Technology and Mental Health

Technology and Mental Health

On March 4th, WCPO reported about a new project at Cincinnati Children's Hospital. Using pediatric patient data, researchers are employing the world's second-fastest supercomputer, located at Oak Ridge National Lab in Tennessee, to analyze and predict mental health outcomes for patients with depression and anxiety disorders, including those who suffer from thoughts of suicide. Having reliable predictors for mental health outcomes for later in people's lives could potentially open the doors for much-needed early interventions. WCPO writes, "The computer takes in all that data and learns about mental illness in a matter of hours, just a fraction of the time a normal computer would take."

Developments in data analytics like this could change the way that mental health is delivered throughout the United States. According to the CDC, roughly 1 in 5 adults, or 52.9 million people, suffered from mental illness in 2020, the most recent year for which they've published data. With those figures and the new Children's Hospital program in mind, let's explore some of the ways that technology is used in mental health treatment today.

Mental Health Tech

Apps are arguably the most common forms of mental health technology available today. Some apps are set up like other personal lifestyle management apps. These apps allow users to set up reminders, track their moods and symptoms and monitor progress towards towards discrete mental health goals. Other apps can help you find a therapist and may even be able to host virtual therapy sessions, so you don't have to travel to an office. Still others provide tools and activities to help manage anxiety.

Apps have proven particularly effective in administering cognitive-behavioral therapy or CBT. CBT is a therapeutic technique, which focuses on understanding and dismantling unhelpful thoughts and behaviors. According to the American Psychological Association, CBT has an impressive track record when it comes to treating depression, anxiety, and even addiction. CBT based apps help users by providing helpful CBT-backed exercises, tele-health visits, and support groups with other patients.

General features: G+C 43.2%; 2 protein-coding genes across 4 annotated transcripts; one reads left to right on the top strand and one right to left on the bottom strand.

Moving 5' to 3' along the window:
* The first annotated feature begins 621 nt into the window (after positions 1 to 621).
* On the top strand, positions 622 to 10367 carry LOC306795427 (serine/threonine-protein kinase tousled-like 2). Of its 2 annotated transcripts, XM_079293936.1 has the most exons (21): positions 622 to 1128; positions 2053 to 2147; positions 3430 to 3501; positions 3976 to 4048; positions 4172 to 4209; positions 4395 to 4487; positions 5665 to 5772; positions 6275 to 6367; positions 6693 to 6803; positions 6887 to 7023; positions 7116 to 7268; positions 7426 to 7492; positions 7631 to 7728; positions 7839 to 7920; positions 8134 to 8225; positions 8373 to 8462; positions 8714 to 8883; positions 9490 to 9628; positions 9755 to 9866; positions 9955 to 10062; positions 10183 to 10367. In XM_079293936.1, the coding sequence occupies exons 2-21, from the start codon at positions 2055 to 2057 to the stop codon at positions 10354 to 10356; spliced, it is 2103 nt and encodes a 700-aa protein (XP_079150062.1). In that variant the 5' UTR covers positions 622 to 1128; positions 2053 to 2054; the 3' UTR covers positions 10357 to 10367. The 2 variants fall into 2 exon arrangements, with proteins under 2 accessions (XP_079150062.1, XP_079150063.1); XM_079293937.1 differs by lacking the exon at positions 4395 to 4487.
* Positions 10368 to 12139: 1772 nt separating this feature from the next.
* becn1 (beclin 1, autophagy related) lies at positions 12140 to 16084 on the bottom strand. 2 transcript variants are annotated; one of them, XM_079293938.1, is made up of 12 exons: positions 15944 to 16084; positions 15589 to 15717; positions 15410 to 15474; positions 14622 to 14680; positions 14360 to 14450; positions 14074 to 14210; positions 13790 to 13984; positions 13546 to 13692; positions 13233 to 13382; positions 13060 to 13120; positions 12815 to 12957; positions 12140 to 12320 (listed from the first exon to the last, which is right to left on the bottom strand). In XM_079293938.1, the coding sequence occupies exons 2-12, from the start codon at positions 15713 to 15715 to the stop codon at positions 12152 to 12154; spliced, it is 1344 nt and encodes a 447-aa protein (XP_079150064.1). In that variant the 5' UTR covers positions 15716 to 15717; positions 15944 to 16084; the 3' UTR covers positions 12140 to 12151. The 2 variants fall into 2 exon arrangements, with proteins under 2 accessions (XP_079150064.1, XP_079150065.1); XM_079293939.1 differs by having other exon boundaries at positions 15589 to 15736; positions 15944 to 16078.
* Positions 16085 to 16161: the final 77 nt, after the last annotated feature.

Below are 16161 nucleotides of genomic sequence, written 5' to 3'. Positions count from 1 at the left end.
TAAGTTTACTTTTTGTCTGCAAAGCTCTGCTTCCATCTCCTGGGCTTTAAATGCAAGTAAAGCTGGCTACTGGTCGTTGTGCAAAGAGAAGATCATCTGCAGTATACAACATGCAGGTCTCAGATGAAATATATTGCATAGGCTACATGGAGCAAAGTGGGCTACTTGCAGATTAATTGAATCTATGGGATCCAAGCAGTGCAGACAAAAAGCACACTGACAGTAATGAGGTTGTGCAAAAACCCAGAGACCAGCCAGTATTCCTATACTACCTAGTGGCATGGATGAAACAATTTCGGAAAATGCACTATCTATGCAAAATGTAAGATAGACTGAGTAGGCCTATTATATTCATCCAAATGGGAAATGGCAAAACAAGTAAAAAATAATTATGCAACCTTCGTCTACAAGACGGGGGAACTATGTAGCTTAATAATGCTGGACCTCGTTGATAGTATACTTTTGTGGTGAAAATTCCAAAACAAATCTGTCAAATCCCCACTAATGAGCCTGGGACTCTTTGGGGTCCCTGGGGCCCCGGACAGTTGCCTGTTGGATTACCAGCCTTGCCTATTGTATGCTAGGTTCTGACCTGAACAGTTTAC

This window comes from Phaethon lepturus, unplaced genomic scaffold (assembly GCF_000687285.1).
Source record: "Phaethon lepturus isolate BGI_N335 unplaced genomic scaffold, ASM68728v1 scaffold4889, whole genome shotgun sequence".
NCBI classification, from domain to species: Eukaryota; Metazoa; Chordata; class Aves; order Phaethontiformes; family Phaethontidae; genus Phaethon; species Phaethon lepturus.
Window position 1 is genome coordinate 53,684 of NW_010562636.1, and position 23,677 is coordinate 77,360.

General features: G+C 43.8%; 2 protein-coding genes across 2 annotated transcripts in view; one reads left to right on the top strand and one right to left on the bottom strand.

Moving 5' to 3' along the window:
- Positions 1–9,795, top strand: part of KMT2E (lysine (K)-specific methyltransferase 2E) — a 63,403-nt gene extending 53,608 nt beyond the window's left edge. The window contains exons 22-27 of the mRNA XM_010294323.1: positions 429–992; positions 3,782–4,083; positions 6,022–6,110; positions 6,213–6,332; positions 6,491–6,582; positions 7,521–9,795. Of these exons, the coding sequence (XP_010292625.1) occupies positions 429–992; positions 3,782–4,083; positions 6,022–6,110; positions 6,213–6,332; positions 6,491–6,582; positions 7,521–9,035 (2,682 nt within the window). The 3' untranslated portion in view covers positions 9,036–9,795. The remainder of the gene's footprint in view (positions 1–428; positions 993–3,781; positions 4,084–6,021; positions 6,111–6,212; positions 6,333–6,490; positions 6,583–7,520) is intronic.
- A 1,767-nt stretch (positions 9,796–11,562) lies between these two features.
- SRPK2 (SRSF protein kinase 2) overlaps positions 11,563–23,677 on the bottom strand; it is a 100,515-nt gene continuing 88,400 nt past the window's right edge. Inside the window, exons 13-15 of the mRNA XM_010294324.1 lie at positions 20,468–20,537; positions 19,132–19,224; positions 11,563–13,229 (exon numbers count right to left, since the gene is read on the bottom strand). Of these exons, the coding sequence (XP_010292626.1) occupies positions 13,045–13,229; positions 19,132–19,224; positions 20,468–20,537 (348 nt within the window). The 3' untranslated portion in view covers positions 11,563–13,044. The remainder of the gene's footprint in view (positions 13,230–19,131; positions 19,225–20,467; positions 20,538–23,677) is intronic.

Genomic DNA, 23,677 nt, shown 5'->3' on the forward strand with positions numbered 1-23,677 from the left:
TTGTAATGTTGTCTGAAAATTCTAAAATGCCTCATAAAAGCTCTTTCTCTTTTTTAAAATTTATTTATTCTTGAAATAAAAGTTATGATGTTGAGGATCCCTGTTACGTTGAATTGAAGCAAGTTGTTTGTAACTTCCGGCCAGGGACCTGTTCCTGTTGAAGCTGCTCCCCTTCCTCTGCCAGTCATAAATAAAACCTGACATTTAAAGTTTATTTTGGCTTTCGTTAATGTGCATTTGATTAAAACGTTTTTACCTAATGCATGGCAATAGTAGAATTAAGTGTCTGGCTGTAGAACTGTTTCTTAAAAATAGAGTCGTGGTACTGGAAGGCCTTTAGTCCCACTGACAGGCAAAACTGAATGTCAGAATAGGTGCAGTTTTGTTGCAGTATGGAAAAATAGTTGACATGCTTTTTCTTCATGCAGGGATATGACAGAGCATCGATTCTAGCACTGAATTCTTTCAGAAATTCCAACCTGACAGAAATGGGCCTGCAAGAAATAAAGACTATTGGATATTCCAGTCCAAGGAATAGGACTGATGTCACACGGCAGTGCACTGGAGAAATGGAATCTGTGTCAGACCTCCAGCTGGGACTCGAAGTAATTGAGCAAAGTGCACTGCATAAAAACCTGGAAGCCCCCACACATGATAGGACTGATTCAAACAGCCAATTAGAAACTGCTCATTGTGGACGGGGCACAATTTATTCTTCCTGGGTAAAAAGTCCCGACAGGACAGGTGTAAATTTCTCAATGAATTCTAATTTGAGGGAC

But apps are just the beginning. In 2020, the FDA approved the first ever prescription video game, called EndeavorRX. Made primarily for kids with ADHD and other attention disorders, this game helps players develop organization, concentration and multi-tasking skills by having players complete activities wherein they must manage numerous objectives at once. Video games have also been shown to help improve memory in older adults.

Finally, VR has shown promise in the treatment of anxiety disorders, particularly as a form a exposure therapy, where someone is presented with a situation in which they're exposed to something that makes them anxious or frightened. VR can provide a safe alternative to live exposure therapy by allowing the patient to interact with a safe, digital stand-in for whatever it is that triggers their symptoms. What's more, there may even be potential for VR as a diagnostic tool for Alzheimer's disease. Navigational problems are one of the key indicators of Alzheimer's, so by creating a virtual environment for a patient to explore, doctors can track patients' navigational abilities safely and reliably.

Clearly this is an exciting time for mental health and technology. Are you a mental health professional who's interested in integrating more digital tools into your practice? Titan Tech can help you research and set-up new devices for your practice, all while keeping your patients' data secure. Give them a shout out today for a free consultation.

And join us later this week for more tech news.